August 2009


Teams often run their stand-ups according to all rules and descriptions, but still not reach their Sprint Goal. Why? How can this be avoided? Most probably the teams are not sufficiently focusing on the Sprint Goal.

One solution could be to add a fourth question to the stand-ups:

  • Do you honestly believe we will reach the Sprint Goal?

Mitch Lacey writes:

What is the fourth question in Scrum? Its simplicity is embarrassing, but it is a valuable tool to ensure that the team is on track—especially for new teams. In the daily Scrum meeting, start with the three questions as you normally would:

  • What did I do yesterday?
  • What will I do today?
  • What blocking issues do I have?

Now add the following:

  • What is your confidence, on a scale of one to ten, that the team will accomplish the goal of this Sprint?

That’s it.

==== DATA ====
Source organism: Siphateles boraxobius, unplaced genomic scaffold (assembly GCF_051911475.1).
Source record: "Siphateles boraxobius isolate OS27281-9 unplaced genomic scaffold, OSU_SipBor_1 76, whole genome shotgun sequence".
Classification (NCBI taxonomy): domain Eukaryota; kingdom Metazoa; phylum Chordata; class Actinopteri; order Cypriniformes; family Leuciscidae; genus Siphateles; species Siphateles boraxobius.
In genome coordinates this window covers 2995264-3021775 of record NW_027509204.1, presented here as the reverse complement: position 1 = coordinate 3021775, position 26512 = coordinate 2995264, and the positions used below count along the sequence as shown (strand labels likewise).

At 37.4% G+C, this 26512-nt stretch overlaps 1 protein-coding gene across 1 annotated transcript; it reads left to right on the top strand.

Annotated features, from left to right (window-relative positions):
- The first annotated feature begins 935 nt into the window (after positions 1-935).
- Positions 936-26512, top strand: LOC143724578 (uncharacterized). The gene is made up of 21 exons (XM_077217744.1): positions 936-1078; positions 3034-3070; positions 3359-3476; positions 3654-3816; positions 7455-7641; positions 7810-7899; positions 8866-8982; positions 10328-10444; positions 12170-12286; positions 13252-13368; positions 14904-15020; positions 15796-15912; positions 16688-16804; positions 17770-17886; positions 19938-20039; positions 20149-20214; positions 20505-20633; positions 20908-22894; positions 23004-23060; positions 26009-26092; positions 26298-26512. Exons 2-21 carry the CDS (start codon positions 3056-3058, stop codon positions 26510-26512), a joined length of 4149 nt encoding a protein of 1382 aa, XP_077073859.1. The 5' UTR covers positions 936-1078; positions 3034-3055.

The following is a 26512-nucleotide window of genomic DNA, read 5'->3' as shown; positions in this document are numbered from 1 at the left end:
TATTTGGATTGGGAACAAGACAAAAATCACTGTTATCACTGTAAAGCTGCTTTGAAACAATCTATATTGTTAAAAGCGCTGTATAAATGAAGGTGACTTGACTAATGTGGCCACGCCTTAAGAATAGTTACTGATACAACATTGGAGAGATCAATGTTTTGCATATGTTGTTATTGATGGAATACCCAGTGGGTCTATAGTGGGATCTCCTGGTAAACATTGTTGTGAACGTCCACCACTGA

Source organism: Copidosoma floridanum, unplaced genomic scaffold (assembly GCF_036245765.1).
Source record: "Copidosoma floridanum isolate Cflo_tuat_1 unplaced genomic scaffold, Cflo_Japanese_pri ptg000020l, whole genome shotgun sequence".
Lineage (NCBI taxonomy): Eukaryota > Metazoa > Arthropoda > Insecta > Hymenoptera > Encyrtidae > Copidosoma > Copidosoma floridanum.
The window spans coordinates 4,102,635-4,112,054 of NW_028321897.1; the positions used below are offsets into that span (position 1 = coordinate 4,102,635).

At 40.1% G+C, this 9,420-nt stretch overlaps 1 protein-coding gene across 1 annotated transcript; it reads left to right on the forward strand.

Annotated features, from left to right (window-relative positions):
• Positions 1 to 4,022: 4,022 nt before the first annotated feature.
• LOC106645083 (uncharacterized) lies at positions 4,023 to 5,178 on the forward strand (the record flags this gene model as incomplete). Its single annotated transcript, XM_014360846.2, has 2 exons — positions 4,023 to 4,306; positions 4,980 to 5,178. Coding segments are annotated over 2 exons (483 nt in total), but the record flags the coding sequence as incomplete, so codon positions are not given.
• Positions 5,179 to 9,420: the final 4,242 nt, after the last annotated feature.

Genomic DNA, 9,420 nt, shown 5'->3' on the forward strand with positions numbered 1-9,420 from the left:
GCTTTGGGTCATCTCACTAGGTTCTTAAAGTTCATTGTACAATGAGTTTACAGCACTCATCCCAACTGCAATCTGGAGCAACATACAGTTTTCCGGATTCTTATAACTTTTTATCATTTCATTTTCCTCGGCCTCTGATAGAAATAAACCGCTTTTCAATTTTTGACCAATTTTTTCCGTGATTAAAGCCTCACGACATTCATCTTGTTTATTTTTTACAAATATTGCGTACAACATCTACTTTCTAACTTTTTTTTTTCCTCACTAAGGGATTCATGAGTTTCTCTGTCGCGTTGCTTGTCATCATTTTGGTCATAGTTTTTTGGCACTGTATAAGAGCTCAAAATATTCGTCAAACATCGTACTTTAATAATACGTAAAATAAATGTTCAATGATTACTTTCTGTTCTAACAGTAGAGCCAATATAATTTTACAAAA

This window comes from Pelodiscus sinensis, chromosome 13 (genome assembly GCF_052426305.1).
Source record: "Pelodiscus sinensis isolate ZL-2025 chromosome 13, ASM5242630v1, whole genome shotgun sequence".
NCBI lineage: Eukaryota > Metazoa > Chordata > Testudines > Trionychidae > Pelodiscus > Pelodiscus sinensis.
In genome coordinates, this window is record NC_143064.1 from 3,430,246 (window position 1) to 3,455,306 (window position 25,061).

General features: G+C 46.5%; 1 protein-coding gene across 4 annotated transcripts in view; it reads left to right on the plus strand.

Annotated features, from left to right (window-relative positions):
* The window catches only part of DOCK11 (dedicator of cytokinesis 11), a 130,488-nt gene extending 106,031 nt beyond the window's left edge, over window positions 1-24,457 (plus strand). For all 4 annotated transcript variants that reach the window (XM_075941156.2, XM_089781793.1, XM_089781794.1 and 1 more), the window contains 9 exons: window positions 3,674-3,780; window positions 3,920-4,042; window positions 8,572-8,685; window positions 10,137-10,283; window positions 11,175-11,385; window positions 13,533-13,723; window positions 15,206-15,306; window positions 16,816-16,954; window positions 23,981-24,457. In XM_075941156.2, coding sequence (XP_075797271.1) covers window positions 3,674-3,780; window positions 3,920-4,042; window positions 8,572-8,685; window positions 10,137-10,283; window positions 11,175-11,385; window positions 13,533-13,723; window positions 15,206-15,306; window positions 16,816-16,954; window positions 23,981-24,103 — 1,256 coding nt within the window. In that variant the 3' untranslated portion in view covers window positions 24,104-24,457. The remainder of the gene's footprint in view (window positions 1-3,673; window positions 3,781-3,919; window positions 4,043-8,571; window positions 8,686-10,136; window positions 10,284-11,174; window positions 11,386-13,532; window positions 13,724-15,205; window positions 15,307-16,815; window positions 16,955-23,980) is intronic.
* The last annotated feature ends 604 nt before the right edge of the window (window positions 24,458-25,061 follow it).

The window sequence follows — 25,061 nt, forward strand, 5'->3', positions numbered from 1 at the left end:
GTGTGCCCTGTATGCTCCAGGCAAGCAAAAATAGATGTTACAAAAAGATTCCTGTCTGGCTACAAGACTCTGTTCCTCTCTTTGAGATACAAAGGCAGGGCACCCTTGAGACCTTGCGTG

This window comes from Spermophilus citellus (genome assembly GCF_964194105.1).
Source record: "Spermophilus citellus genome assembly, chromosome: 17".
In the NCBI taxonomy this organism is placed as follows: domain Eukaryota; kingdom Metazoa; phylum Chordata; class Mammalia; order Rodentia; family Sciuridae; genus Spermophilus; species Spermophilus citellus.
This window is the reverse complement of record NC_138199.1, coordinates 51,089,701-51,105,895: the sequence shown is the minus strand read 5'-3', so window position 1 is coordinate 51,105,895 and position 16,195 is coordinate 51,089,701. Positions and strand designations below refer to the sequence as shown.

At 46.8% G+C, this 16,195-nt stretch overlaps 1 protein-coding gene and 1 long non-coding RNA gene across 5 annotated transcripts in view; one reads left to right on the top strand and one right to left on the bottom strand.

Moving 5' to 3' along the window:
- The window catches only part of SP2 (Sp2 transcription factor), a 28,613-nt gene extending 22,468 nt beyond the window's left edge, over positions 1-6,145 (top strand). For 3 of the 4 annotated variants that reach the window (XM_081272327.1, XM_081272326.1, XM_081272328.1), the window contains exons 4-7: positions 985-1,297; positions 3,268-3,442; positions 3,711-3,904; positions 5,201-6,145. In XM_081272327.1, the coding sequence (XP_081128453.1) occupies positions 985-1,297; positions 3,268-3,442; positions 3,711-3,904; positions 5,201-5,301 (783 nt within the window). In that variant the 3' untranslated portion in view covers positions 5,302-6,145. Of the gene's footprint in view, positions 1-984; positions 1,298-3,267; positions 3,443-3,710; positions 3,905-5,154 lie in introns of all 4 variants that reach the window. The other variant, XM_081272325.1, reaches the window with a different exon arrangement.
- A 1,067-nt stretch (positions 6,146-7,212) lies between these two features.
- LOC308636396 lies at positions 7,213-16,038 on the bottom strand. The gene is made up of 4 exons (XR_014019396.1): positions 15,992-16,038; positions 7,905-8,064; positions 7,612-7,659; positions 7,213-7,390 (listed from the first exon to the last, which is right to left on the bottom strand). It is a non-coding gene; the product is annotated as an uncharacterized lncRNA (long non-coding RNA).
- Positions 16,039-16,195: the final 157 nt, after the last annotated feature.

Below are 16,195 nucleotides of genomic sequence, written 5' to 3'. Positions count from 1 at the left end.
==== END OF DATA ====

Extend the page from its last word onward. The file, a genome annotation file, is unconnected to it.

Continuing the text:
via Scrum Alliance -“Four”warned Is ForearmedHow adding a new question to your daily standup can uncover hidden bombshells.

In my experience, a good Daily Scrum has several characteristics:

1. The ScrumMaster does not routinely ask the questions. If s/he does, the meeting degenerates into reporting.

2. The Team Members talk to each other, not to the ScrumMaster, and even challenge each other on what is being said.

3. The Daily Scrum stays in its time box. If you are disciplined and doing it right, there is no need for it to exceed 15 Minutes. If you have an ‘After-Scrum’ for other topics, it too should be time-boxed to 15 minutes, and should stay in its time box.)

4. After the Daily Scrum, you know if you need to talk to your fellow team members. You might not know how they will pass their time, but you know what they are trying to accomplish. If it affects you, you should know it.